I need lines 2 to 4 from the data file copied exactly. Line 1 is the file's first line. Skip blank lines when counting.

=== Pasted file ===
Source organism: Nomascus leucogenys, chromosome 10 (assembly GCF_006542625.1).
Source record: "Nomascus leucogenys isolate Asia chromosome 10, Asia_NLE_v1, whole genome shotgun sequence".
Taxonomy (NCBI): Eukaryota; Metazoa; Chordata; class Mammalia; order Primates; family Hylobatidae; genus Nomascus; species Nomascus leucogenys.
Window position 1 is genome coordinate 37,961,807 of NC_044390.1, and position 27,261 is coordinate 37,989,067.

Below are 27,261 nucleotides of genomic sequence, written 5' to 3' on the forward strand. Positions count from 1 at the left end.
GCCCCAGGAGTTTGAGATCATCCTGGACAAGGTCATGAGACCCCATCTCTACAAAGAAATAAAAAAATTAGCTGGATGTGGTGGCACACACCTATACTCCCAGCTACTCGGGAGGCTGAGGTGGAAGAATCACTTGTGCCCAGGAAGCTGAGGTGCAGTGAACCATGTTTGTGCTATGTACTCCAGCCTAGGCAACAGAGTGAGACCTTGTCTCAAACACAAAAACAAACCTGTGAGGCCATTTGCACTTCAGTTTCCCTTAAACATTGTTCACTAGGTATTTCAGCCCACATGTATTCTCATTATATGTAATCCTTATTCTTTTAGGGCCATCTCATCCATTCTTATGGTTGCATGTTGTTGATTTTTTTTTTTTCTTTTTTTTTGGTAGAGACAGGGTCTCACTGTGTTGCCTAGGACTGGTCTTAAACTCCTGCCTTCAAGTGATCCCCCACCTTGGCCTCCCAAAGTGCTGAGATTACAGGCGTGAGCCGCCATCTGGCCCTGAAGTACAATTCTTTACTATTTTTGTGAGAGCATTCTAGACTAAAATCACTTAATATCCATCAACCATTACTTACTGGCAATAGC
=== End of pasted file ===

Source record: "Nomascus leucogenys isolate Asia chromosome 10, Asia_NLE_v1, whole genome shotgun sequence".
Taxonomy (NCBI): Eukaryota; Metazoa; Chordata; class Mammalia; order Primates; family Hylobatidae; genus Nomascus; species Nomascus leucogenys.
Window position 1 is genome coordinate 37,961,807 of NC_044390.1, and position 27,261 is coordinate 37,989,067.